Slim Aarons started photographing the war – but his biggest assignment was in the fashion trenches
In 1954, around Christmas, photographer Slim Aarons went to Miami Beach on a mission for the magazine Holidays. From the walk, he spotted an umbrella shaped like a Christmas tree, planted in the sand next to a lounge chair. The stage was gold, but people had to come to life. Aarons took action. At the time, Miami didn’t have a model agency, but Burdines, a high-end retailer where models tried on clothes for interested customers. Aaron asked the fashion coordinator for advice. The fashion coordinator recommended Mary Ballou Stevenson, a model who worked in the store’s tearoom.
Aarons asked Ballou if she could take a few minutes, put on a swimsuit, and meet him at the beach. The model agreed. By the time she got off, dressed in a coral swimsuit and hat, Aarons had her camera and tripod set up. Quickly, he led her, taking a few pictures. During this time, a man passed by on the promenade. Aarons also recruited him, asking him to go and lie down on another lounge chair in the background. The man did so. A few shots later, Aarons thanked his two models and let them go. He had it – Ballou lying in the chair, the hat tipped slightly over her face, with the mysterious man lying face down in his own lounge chair. In between, the odd tree umbrella, and an even stranger heap of gifts on a small table.
The whole thing, according to author Shawn Waldron, who spoke to Ballou, was done in 15 minutes. That’s all the time it took Aarons to compose the definition of a striking photo – a photo that still fascinates 67 years later. “It was Slim”, says Waldron The independent in a telephone conversation. “He just packed his bags and moved on. “
Aarons, a U.S. Army veteran who got his start as a combat photographer, is best known for his photos capturing the lives of celebrities, socialites, and luminaries. Aarons himself said he wanted to photograph “attractive people doing attractive things in attractive places.” His many subjects included such familiar names as Salvador Dalí, Jackie Kennedy, and Louis Armstrong. But a conversation with Waldron, a curator at Getty Images, Aarons’ archive manager and co-author of the recently published book Slim Aarons: Style, points to the depth of Aaron’s work and the meaning of his search for beauty.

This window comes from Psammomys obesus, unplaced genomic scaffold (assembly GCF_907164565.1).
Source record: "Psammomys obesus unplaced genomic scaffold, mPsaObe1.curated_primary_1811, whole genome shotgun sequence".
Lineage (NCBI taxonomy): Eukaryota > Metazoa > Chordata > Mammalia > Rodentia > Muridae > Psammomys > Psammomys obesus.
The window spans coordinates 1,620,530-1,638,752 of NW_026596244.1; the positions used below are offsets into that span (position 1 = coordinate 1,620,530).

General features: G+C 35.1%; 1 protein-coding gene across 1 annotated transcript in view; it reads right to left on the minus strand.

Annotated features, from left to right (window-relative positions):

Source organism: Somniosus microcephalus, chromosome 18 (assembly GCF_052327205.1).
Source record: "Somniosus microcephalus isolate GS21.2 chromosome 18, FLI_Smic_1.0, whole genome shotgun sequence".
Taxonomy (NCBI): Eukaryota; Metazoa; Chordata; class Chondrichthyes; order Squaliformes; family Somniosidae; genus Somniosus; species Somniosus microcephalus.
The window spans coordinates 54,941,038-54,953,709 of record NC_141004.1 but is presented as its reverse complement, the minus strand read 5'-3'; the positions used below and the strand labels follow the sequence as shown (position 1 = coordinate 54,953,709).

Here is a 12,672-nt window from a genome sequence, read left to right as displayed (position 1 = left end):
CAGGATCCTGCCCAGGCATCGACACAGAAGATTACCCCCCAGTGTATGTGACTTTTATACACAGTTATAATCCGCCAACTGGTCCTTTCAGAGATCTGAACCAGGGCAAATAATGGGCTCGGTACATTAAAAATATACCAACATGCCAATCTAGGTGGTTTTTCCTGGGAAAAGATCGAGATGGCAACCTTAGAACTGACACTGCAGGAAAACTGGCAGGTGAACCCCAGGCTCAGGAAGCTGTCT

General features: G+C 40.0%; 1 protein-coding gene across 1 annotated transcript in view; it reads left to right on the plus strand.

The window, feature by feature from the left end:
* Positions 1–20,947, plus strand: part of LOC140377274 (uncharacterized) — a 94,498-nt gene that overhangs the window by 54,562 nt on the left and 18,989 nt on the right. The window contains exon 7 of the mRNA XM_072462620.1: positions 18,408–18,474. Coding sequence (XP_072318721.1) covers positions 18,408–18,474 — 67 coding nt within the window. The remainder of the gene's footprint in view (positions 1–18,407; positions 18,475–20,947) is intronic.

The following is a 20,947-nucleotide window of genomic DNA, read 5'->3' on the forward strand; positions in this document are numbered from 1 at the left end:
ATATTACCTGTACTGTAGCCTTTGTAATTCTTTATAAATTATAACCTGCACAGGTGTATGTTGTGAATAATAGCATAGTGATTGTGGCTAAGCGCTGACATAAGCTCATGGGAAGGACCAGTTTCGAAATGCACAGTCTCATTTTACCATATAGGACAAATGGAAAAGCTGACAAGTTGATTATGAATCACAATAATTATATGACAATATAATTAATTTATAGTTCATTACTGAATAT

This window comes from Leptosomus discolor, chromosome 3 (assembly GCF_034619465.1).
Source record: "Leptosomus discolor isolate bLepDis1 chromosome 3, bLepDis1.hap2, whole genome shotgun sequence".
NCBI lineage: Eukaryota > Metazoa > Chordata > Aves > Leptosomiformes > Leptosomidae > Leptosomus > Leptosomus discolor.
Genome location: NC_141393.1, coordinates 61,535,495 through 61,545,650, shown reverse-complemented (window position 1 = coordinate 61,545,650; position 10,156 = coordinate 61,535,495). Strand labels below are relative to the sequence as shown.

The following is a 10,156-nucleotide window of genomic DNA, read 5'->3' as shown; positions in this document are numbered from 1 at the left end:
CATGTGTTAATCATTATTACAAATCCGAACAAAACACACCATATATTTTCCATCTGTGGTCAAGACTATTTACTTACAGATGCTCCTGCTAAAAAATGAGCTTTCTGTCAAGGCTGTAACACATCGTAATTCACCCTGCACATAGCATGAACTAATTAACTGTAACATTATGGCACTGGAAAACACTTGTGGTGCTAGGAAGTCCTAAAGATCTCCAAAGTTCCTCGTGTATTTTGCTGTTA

Born October 19, 1916 on the Lower East Side of Manhattan, Aarons claimed he grew up as an orphan. It wasn’t until 2016 that a documentary revealed that this wasn’t entirely true: His mother was institutionalized as a child due to mental illness. His father, according to Waldron, “essentially abandoned the family,” and his brother committed suicide. “There was a lot of conflict,” says Waldron. Aarons joined the military at a young age, serving as a war photographer during World War II.
These years shaped Aaron’s profession for years to come. Photography, says Waldron, gave structure to his life. Working on assignments nurtured an eye for reporting that would define his style for the rest of his career. Aarons returned from the war with mental scars, after witnessing terrible events. While other photographers chose to continue working in combat zones, Aarons needed something else.
“After the Korean War started, he was asked if he wanted to go on a mission with other photojournalists who were sent there,” says Waldron. “And he said jokingly,” The only beach I’m going to land on is going to have blondes and bikinis. “It laughs at that, but it talks about his mentality and where he came from.
Aarons turned his camera lens to glitter, but he never lost his journalistic instinct. At the end of his career, he searched for a place for a few days, without even taking his camera. He spent that time talking to people, getting a feel for the action. “He would have an idea of what was going on. Where are people going to eat? What is the good side of the mountain? When does that look good? ” said Waldron. “It would be just him, all alone, walking into shops, restaurants, chatting with the butler, the waiters, the bartenders. He always did his basic job.
By exploring his surroundings, Aarons was able to stage and snap memorable photos – such as Ballou, the man with no name, and the Christmas tree umbrella – in minutes. Many of his photos exist at a mystifying intersection between posed and candid; his subjects are aware of his presence, and they pose often, but even in such moments, they don’t seem quite in control. These are subjects under Aaron’s lens. “He was an editorial photographer,” says Waldron. “He was first a photojournalist. For a man who had that booming voice and was 6’4 ” tall, he was very good at being a fly on the wall.
Some of Aarons’ photos are more formal than others, but the people in front of his camera wear their own clothes and pose in their own surroundings. Aarons, says Waldron, worked almost alone, perhaps with an assistant, but without a stylist or hairdresser and makeup artist. There is something telling about asking someone to do their hair for the camera. It’s a way to find out not only how they see themselves, but also how they hope to be seen.
Aarons died in 2006 in Montrose, New York. The New York Times praised him in an obituary for his charm which “won the trust of the jet set and movie stars” and for his work, which “captured fleeting, golden images as his favorite subjects played and preened in an intimacy almost unimaginable today “.
It is Aaron’s sense of humanity, for Waldron, that sets him apart and allows his work to stand the test of time. “He was always looking for a human moment,” says Waldron. “And he had an eye for that timeless quality.” Aarons, he adds, citing fashion designer Michael Kors, who he spoke to for the book, spoke of style, not fashion. “Fashion is tied to time,” he says, “while style is eternal”.
Slim Aarons: Style from Slim Aarons, Shawn Waldron and Kate Betts (Abrams, £ 60 / $ 85) is out now